Ten specific medications, either alone or in combination with other medications were involved in 57.5% of the adverse drug—related ED visits. The brand names of the medication are in parenthesis. Surprisingly, Ambien or its generic version, was the number one medication implicated in adverse drug—related ED visits. Among adults 65 and over, Ambien alone was responsible for 21% of ED visits.  See the table below.

Data from the Drug Abuse Warning Network have shown that ED visits for zolpidem ADEs increased 220% from 2005 to 2010, and previous studieshave indicated that zolpidem use is associated with a substantial risk of falls. While the FDA’s recent efforts to modify recommended dosing regimens hold promise for reducing zolpidem ADEs, clinicians can also reduce zolpidem ADEs by prescribing zolpidem for insomnia, its sole FDA-approved indication, only after considering other treatments such as sleep hygiene education, stimulus control, sleep restriction, relaxation training, and cognitive behavior therapy.


No of Cases

Estimated # of visits

% of visits 

Zolpidem (Ambien)




Quetiapine (Seroquel)




Alprazolam (Xanax)




Lorazepam (Ativan)




Haloperidol (Haldol)




Clonazepam (Klonopin)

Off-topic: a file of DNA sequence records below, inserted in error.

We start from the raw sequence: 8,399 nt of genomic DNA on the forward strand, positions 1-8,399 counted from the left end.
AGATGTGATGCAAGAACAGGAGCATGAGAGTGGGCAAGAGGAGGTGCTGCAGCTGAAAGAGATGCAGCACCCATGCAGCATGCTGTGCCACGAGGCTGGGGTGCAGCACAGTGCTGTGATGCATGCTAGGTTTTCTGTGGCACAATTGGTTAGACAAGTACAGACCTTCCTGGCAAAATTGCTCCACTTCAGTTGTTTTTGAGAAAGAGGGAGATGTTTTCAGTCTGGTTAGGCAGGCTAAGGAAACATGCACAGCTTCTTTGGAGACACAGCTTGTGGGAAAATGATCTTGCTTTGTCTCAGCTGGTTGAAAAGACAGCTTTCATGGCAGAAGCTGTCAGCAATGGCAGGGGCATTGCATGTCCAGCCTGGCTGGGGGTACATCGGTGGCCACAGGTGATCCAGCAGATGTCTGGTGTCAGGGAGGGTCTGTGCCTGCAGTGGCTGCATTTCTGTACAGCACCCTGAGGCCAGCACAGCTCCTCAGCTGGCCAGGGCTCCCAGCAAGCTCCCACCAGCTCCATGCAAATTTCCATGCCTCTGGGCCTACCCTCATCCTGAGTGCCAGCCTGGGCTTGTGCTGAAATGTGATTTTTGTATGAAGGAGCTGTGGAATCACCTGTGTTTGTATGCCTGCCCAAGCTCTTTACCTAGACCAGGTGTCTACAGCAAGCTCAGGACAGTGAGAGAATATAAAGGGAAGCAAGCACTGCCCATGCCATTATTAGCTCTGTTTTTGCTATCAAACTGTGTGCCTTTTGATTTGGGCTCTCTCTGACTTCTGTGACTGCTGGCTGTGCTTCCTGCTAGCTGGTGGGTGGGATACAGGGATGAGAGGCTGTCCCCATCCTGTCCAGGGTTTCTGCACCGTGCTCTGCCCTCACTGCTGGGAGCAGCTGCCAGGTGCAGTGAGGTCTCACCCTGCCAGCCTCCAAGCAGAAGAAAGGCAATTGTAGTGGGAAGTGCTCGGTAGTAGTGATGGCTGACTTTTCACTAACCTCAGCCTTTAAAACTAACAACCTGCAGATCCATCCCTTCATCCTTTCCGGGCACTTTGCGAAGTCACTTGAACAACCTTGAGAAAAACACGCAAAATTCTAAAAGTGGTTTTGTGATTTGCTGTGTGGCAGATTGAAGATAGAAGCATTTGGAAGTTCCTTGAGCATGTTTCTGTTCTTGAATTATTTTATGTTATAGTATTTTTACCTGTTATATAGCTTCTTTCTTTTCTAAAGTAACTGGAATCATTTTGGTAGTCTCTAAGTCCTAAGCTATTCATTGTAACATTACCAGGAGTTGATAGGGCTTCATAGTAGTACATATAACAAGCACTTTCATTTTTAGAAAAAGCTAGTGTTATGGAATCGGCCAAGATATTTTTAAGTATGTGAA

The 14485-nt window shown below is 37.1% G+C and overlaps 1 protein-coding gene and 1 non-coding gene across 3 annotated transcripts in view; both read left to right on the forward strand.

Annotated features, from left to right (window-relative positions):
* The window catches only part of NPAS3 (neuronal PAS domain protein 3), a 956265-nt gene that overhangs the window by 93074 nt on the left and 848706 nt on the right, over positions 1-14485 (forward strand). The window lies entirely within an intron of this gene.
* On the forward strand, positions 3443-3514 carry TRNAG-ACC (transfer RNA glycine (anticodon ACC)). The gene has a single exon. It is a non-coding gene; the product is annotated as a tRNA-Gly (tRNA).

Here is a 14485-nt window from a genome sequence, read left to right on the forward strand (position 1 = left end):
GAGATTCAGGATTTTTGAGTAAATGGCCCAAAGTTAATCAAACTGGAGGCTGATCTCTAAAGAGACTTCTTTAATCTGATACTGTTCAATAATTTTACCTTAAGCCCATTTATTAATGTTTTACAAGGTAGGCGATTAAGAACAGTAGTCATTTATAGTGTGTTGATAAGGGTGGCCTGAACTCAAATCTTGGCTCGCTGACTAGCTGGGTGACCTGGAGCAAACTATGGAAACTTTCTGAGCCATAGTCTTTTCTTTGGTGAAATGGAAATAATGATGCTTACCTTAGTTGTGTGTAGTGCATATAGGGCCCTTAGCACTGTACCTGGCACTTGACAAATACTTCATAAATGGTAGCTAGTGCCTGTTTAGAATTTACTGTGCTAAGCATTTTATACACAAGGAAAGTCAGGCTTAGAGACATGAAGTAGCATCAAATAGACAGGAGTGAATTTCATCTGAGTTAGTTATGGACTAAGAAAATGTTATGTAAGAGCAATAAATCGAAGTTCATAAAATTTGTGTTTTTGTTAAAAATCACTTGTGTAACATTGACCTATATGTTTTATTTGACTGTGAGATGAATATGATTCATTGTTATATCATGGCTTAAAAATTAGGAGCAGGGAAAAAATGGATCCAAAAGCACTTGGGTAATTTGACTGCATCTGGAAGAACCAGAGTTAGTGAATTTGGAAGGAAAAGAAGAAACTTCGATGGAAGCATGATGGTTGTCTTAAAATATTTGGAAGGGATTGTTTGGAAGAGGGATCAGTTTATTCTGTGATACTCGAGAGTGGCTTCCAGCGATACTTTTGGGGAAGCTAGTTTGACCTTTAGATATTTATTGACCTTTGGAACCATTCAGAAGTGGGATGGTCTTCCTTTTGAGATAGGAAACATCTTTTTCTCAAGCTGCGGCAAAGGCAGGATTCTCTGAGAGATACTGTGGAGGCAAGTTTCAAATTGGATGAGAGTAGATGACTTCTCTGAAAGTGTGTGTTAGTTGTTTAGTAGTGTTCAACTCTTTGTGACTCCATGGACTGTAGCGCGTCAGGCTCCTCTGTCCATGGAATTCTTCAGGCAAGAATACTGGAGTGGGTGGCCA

Trazodone (Oleptro)




Citalopram (Celexa)








Risperidone (Risperdal)




Antipsychotic medications, such as Seroquel, and lithium salts were implicated in significantly more ED visits relative to the number of outpatient visits at which they were prescribed than other psychiatric medications.” Since over 60% of antipsychotic prescribing has been found to be for off-label uses, it is probable that many of these ED visits were from off-label use. Disturbingly, “well over half of the off-label use of antipsychotics may be based on inadequate evidence.

Concerns about antipsychotics’ risks and their possible overuse have prompted the leaders of the American Psychiatric Association to urge providers to prescribe antipsychotics cautiously and only after exploring the feasibility of using alternate treatments.Avoiding antipsychotics in favor of other options less likely to cause ADEs could be particularly appropriate when considering treatment of major depressive disorder, insomnia, or anxiety disorders because the FDA has not approved the use of any antipsychotic for the first-line treatment of major depressive disorder, the use of any antipsychotic for the treatment of insomnia, or the use of any atypical antipsychotic for the treatment of anxiety disorders.

So adverse drug events with psychiatric medications contribute to a significant amount of the ED traffic in US hospitals. And the majority of them were from the misuse of ten specific medications. But it also seems that these adverse events are under reported—perhaps intentionally.